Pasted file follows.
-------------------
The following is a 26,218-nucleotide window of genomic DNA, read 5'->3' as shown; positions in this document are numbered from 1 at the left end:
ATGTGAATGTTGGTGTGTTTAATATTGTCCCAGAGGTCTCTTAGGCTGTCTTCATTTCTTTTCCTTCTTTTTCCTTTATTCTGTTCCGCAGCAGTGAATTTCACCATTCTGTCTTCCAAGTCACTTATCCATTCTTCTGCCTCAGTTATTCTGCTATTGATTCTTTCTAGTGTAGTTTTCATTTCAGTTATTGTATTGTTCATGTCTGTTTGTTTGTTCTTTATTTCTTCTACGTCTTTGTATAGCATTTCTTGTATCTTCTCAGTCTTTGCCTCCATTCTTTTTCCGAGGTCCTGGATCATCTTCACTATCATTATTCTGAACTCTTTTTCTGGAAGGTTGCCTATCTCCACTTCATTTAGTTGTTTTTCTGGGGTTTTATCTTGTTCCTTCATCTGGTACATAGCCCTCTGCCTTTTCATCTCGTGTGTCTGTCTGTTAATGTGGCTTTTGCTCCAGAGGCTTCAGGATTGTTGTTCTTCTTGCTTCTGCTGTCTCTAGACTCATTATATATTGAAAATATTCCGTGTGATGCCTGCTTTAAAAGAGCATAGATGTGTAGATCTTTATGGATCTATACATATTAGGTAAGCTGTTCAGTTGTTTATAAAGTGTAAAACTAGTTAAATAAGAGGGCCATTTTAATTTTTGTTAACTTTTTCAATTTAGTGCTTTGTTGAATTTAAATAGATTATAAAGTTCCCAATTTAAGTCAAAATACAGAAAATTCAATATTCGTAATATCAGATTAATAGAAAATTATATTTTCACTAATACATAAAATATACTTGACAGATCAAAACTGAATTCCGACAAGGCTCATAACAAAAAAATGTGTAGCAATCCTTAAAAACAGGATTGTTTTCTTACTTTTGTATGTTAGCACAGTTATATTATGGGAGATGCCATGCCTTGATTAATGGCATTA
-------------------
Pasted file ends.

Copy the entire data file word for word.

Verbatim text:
The following is a 26,218-nucleotide window of genomic DNA, read 5'->3' as shown; positions in this document are numbered from 1 at the left end:
ATGTGAATGTTGGTGTGTTTAATATTGTCCCAGAGGTCTCTTAGGCTGTCTTCATTTCTTTTCCTTCTTTTTCCTTTATTCTGTTCCGCAGCAGTGAATTTCACCATTCTGTCTTCCAAGTCACTTATCCATTCTTCTGCCTCAGTTATTCTGCTATTGATTCTTTCTAGTGTAGTTTTCATTTCAGTTATTGTATTGTTCATGTCTGTTTGTTTGTTCTTTATTTCTTCTACGTCTTTGTATAGCATTTCTTGTATCTTCTCAGTCTTTGCCTCCATTCTTTTTCCGAGGTCCTGGATCATCTTCACTATCATTATTCTGAACTCTTTTTCTGGAAGGTTGCCTATCTCCACTTCATTTAGTTGTTTTTCTGGGGTTTTATCTTGTTCCTTCATCTGGTACATAGCCCTCTGCCTTTTCATCTCGTGTGTCTGTCTGTTAATGTGGCTTTTGCTCCAGAGGCTTCAGGATTGTTGTTCTTCTTGCTTCTGCTGTCTCTAGACTCATTATATATTGAAAATATTCCGTGTGATGCCTGCTTTAAAAGAGCATAGATGTGTAGATCTTTATGGATCTATACATATTAGGTAAGCTGTTCAGTTGTTTATAAAGTGTAAAACTAGTTAAATAAGAGGGCCATTTTAATTTTTGTTAACTTTTTCAATTTAGTGCTTTGTTGAATTTAAATAGATTATAAAGTTCCCAATTTAAGTCAAAATACAGAAAATTCAATATTCGTAATATCAGATTAATAGAAAATTATATTTTCACTAATACATAAAATATACTTGACAGATCAAAACTGAATTCCGACAAGGCTCATAACAAAAAAATGTGTAGCAATCCTTAAAAACAGGATTGTTTTCTTACTTTTGTATGTTAGCACAGTTATATTATGGGAGATGCCATGCCTTGATTAATGGCATTA